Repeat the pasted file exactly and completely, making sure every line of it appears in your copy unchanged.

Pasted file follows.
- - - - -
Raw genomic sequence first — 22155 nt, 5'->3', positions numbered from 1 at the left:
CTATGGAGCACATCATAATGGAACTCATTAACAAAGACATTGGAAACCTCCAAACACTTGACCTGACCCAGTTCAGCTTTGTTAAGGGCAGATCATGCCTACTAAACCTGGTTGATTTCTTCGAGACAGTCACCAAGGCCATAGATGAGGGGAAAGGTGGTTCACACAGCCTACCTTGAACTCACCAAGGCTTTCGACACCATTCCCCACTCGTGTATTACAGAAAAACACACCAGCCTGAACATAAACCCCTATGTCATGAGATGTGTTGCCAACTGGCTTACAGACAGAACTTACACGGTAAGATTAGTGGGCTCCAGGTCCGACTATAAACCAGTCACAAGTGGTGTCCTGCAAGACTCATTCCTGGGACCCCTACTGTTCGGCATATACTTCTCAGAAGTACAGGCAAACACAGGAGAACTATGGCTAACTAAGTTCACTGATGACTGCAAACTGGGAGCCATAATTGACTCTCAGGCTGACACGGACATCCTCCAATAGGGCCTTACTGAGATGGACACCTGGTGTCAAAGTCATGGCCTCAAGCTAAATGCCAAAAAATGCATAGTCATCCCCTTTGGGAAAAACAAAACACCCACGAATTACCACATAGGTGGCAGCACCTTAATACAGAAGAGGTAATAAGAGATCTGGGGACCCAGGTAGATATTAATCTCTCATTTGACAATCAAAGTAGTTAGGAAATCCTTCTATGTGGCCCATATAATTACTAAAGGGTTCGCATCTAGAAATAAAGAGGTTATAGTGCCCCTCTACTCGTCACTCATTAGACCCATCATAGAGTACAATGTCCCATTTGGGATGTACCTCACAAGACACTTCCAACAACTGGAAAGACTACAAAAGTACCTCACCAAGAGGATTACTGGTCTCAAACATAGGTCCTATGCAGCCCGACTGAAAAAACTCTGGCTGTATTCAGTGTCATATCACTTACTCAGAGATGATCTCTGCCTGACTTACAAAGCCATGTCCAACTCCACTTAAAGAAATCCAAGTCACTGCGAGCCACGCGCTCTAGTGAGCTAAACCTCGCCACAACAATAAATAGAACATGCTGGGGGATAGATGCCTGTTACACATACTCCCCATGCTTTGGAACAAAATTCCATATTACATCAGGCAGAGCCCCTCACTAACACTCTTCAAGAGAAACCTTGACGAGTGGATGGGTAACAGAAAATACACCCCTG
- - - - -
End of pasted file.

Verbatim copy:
Raw genomic sequence first — 22155 nt, 5'->3', positions numbered from 1 at the left:
CTATGGAGCACATCATAATGGAACTCATTAACAAAGACATTGGAAACCTCCAAACACTTGACCTGACCCAGTTCAGCTTTGTTAAGGGCAGATCATGCCTACTAAACCTGGTTGATTTCTTCGAGACAGTCACCAAGGCCATAGATGAGGGGAAAGGTGGTTCACACAGCCTACCTTGAACTCACCAAGGCTTTCGACACCATTCCCCACTCGTGTATTACAGAAAAACACACCAGCCTGAACATAAACCCCTATGTCATGAGATGTGTTGCCAACTGGCTTACAGACAGAACTTACACGGTAAGATTAGTGGGCTCCAGGTCCGACTATAAACCAGTCACAAGTGGTGTCCTGCAAGACTCATTCCTGGGACCCCTACTGTTCGGCATATACTTCTCAGAAGTACAGGCAAACACAGGAGAACTATGGCTAACTAAGTTCACTGATGACTGCAAACTGGGAGCCATAATTGACTCTCAGGCTGACACGGACATCCTCCAATAGGGCCTTACTGAGATGGACACCTGGTGTCAAAGTCATGGCCTCAAGCTAAATGCCAAAAAATGCATAGTCATCCCCTTTGGGAAAAACAAAACACCCACGAATTACCACATAGGTGGCAGCACCTTAATACAGAAGAGGTAATAAGAGATCTGGGGACCCAGGTAGATATTAATCTCTCATTTGACAATCAAAGTAGTTAGGAAATCCTTCTATGTGGCCCATATAATTACTAAAGGGTTCGCATCTAGAAATAAAGAGGTTATAGTGCCCCTCTACTCGTCACTCATTAGACCCATCATAGAGTACAATGTCCCATTTGGGATGTACCTCACAAGACACTTCCAACAACTGGAAAGACTACAAAAGTACCTCACCAAGAGGATTACTGGTCTCAAACATAGGTCCTATGCAGCCCGACTGAAAAAACTCTGGCTGTATTCAGTGTCATATCACTTACTCAGAGATGATCTCTGCCTGACTTACAAAGCCATGTCCAACTCCACTTAAAGAAATCCAAGTCACTGCGAGCCACGCGCTCTAGTGAGCTAAACCTCGCCACAACAATAAATAGAACATGCTGGGGGATAGATGCCTGTTACACATACTCCCCATGCTTTGGAACAAAATTCCATATTACATCAGGCAGAGCCCCTCACTAACACTCTTCAAGAGAAACCTTGACGAGTGGATGGGTAACAGAAAATACACCCCTG